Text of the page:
June 30, 2010

We braided each other's hair

We braided each other's hair

View from the deck

View from the deck

From the deck, we looked out over a lawn, a meadow, a forest, and mountains that glittered with snow. The mountains would disappear when clouds moved in, and then appear later in the day when the sun shone.

We cooked together, ate together, and hiked together — nine women from nine different states gathered for a retreat that included some creative writing, an intense discussion, a book of poetry, and about 6 pounds of peanut butter.

June 20, 2010

My bags are packed

Early tomorrow morning, I'm traveling to a far-away place, where I will meet up with eight wonderful women. We're going to spend the next week together -- hiking, cooking, writing, and talking. There will be dancing. And massages. And naked photos. I promise to return with stories. And some of them might even be true.

June 19, 2010

Sweet tooth

Good riddance

“I don’t do extractions,” the dentist said to me. “You need to go to an oral surgeon.”

An abscess had formed under one of my wisdom teeth, and I’d been in pain for almost a week, and at that point, I didn’t really care who pulled the damned tooth out. If the dentist had suggested tying a string to the tooth and attaching it to a door handle, I would have agreed.

But I liked the idea of an oral surgeon. An expert. I figured that an oral surgeon would have some kind of high-tech way of removing the problem tooth.

The office was well-lit and sterile, with a whole wall of equipment to my left and a high counter to my right. An assistant in a white lab coat brought out two trays of sterile instruments, discreetly hidden under paper cloth. “You want to be sedated?” asked Oral Surgeon. “Or shall we try this with novocaine?”

I assured him that I wanted to stay awake and watch the procedure. I find medical or dental techniques fascinating. My midwife taught me to do my own urinalysis because I liked figuring out my sugar levels. The aides at the nursing home where my aunt lived used to let me help out when they’d change her catheter. And I got to see all kinds of cool procedures during my husband’s last kidney stone episode. I’m the kind of person who is always curious to see how things work.

The novocaine took affect pretty quickly, and the throbbing pain of the abscess disappeared. It was the best I’d felt in days. Next time I have a toothache, I’m buying some novocaine on the street.

Then the oral surgeon took a pair of pliers and yanked the tooth out. Yep, really. That was the entire procedure.

“Seriously?” I said to him as he was trying to stuff gauze into my mouth. “A pair of pliers? You went to grad school for that?”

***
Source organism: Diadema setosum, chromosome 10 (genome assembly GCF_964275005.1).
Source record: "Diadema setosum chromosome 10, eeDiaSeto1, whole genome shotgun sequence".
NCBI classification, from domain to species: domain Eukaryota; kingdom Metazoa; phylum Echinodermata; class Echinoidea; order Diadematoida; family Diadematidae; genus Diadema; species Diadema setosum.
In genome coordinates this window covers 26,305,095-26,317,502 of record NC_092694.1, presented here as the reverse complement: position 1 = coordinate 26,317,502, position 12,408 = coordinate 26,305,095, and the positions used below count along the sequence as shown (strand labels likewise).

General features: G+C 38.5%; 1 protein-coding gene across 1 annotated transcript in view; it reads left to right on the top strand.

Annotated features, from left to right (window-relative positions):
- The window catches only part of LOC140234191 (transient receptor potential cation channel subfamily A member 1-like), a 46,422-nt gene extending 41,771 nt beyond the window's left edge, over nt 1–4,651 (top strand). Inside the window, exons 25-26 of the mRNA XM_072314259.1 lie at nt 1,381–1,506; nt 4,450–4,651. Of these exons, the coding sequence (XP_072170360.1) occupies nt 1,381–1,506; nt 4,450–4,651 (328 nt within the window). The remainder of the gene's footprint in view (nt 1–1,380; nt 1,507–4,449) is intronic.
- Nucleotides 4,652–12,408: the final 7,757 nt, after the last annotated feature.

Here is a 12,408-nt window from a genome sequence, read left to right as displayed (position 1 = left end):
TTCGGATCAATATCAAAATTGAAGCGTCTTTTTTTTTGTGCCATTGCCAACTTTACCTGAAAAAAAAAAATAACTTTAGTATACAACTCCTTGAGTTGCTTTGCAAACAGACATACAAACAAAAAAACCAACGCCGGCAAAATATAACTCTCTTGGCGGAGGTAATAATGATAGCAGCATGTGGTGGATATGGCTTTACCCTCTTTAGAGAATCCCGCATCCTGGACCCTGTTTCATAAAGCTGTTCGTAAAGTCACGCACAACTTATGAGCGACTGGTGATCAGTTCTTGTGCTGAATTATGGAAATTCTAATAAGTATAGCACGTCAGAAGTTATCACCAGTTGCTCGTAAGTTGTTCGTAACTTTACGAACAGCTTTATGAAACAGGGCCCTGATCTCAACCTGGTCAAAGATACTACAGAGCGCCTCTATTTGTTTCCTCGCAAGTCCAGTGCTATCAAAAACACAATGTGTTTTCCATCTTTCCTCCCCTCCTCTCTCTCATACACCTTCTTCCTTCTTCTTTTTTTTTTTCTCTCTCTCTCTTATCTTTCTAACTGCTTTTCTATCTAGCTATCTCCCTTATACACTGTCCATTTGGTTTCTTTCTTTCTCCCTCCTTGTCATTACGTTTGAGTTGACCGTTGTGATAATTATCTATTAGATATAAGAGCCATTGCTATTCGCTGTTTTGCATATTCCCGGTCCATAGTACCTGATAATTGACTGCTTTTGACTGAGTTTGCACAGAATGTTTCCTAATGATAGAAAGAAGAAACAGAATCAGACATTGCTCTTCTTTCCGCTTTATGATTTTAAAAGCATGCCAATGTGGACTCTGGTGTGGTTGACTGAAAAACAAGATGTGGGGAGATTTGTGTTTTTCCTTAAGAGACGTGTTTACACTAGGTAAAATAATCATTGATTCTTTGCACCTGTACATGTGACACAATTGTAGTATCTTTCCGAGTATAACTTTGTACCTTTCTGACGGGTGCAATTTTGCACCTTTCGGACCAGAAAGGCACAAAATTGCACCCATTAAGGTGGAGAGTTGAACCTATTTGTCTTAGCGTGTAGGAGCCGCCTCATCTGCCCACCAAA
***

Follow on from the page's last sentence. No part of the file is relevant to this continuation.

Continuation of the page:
He laughed. “See, doing it right makes it look simple. If I’d botched it up, it would have become a complicated procedure.”

“Can I have the tooth?” I asked. I figured I’d show it to the little neighbor children. They were always showing me THEIR teeth.

The nurse shrugged and wrapped it up for me. “Going to put it under your pillow?”

“No, but maybe I’ll take a photo for my blog.”

June 17, 2010

From the top


Last weekend, my husband and I stayed at a retreat house high above a lake lined with summer cottages, gorgeous old houses, and moored sailboats. At night, we walked along the top of the cliff in the warm summer air and watched the lights below us flicking off as people went to bed.

June 16, 2010


Raising four kids has meant spending lots of time in waiting rooms. When my kids were little, I’d come up with ways to entertain them, like sending them searching through the outdated magazines at the dentist’s office on a photo scavenger hunt, or showing them how to spin paper cups on wooden tongue depressors at the doctor’s. I’d take a rubber glove and blow it into a balloon so they we could bat it back and forth. I never remembered to pack toys — heck, in those days I was so sleep-deprived that I was lucky if I remembered where the doctor's office was.

As the kids got older, we’d bring books or journals, and I enjoyed the quiet time in the waiting room. During the years when all my kids were taking music lessons every week, I used those weekly thirty-minute time slots to write. Waiting rooms are terrific places for writing because there are so few distractions. You'd be surprised at how much you can write in 30 minutes when all methods of procrastination have been removed.

Now that three of my kids can drive, I don’t spend much time in waiting rooms any more. Shaggy Hair Boy usually takes With-a-Why to his Friday piano lesson, and all four kids have long since had their braces off. I'm past the stage where I'm always pregnant so I only see the doctor when I break a bone or something. But today, With-a-Why had a dentist appointment, and I packed my laptop to bring with me. I was looking forward to a quiet half hour in the waiting room, an enforced time to write.

But alas, the waiting room, like all good things, had changed. A big, flat-screen television dominated the room. It was turned on, and the volume cranked up. I couldn’t get away from the blaring noise. These floating heads kept talking, talking, talking. It was horrible.  I couldn’t think, no less write.